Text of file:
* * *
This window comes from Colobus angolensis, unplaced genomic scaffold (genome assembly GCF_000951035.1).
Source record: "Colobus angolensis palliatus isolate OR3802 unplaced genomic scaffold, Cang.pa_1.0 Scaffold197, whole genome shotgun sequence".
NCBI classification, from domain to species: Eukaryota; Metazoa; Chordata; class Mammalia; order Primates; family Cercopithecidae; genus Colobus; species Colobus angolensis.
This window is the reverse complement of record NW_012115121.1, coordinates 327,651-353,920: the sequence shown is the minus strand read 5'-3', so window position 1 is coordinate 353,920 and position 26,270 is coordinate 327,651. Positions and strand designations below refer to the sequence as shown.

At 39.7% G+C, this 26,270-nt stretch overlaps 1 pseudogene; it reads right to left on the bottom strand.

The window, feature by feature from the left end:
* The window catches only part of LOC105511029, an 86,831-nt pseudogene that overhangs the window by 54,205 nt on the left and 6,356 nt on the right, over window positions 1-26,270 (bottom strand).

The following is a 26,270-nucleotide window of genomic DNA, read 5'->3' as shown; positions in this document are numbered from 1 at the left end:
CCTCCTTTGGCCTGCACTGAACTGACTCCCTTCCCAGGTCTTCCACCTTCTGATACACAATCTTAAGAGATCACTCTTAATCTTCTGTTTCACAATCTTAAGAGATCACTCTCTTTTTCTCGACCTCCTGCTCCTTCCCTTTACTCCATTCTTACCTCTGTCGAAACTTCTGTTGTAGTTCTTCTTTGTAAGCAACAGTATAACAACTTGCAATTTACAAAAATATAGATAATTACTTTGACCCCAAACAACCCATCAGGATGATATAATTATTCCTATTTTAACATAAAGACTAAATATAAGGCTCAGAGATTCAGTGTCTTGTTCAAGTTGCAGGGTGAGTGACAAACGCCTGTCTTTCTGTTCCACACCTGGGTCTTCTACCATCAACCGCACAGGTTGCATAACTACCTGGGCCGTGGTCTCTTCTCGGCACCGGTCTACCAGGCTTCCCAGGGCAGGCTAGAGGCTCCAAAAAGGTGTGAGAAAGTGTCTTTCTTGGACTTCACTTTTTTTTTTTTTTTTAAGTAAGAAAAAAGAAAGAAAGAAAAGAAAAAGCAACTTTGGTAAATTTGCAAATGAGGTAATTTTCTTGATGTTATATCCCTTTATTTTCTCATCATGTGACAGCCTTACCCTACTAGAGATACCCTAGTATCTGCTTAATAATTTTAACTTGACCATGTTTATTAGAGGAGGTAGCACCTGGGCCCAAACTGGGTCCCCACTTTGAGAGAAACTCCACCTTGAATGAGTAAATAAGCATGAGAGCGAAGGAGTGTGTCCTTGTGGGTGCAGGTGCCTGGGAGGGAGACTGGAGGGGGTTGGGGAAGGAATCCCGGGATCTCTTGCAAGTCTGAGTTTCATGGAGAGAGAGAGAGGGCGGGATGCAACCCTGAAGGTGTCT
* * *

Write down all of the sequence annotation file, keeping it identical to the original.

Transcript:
This window comes from Colobus angolensis, unplaced genomic scaffold (genome assembly GCF_000951035.1).
Source record: "Colobus angolensis palliatus isolate OR3802 unplaced genomic scaffold, Cang.pa_1.0 Scaffold197, whole genome shotgun sequence".
NCBI classification, from domain to species: Eukaryota; Metazoa; Chordata; class Mammalia; order Primates; family Cercopithecidae; genus Colobus; species Colobus angolensis.
This window is the reverse complement of record NW_012115121.1, coordinates 327,651-353,920: the sequence shown is the minus strand read 5'-3', so window position 1 is coordinate 353,920 and position 26,270 is coordinate 327,651. Positions and strand designations below refer to the sequence as shown.

At 39.7% G+C, this 26,270-nt stretch overlaps 1 pseudogene; it reads right to left on the bottom strand.

The window, feature by feature from the left end:
* The window catches only part of LOC105511029, an 86,831-nt pseudogene that overhangs the window by 54,205 nt on the left and 6,356 nt on the right, over window positions 1-26,270 (bottom strand).

The following is a 26,270-nucleotide window of genomic DNA, read 5'->3' as shown; positions in this document are numbered from 1 at the left end:
CCTCCTTTGGCCTGCACTGAACTGACTCCCTTCCCAGGTCTTCCACCTTCTGATACACAATCTTAAGAGATCACTCTTAATCTTCTGTTTCACAATCTTAAGAGATCACTCTCTTTTTCTCGACCTCCTGCTCCTTCCCTTTACTCCATTCTTACCTCTGTCGAAACTTCTGTTGTAGTTCTTCTTTGTAAGCAACAGTATAACAACTTGCAATTTACAAAAATATAGATAATTACTTTGACCCCAAACAACCCATCAGGATGATATAATTATTCCTATTTTAACATAAAGACTAAATATAAGGCTCAGAGATTCAGTGTCTTGTTCAAGTTGCAGGGTGAGTGACAAACGCCTGTCTTTCTGTTCCACACCTGGGTCTTCTACCATCAACCGCACAGGTTGCATAACTACCTGGGCCGTGGTCTCTTCTCGGCACCGGTCTACCAGGCTTCCCAGGGCAGGCTAGAGGCTCCAAAAAGGTGTGAGAAAGTGTCTTTCTTGGACTTCACTTTTTTTTTTTTTTTTAAGTAAGAAAAAAGAAAGAAAGAAAAGAAAAAGCAACTTTGGTAAATTTGCAAATGAGGTAATTTTCTTGATGTTATATCCCTTTATTTTCTCATCATGTGACAGCCTTACCCTACTAGAGATACCCTAGTATCTGCTTAATAATTTTAACTTGACCATGTTTATTAGAGGAGGTAGCACCTGGGCCCAAACTGGGTCCCCACTTTGAGAGAAACTCCACCTTGAATGAGTAAATAAGCATGAGAGCGAAGGAGTGTGTCCTTGTGGGTGCAGGTGCCTGGGAGGGAGACTGGAGGGGGTTGGGGAAGGAATCCCGGGATCTCTTGCAAGTCTGAGTTTCATGGAGAGAGAGAGAGGGCGGGATGCAACCCTGAAGGTGTCT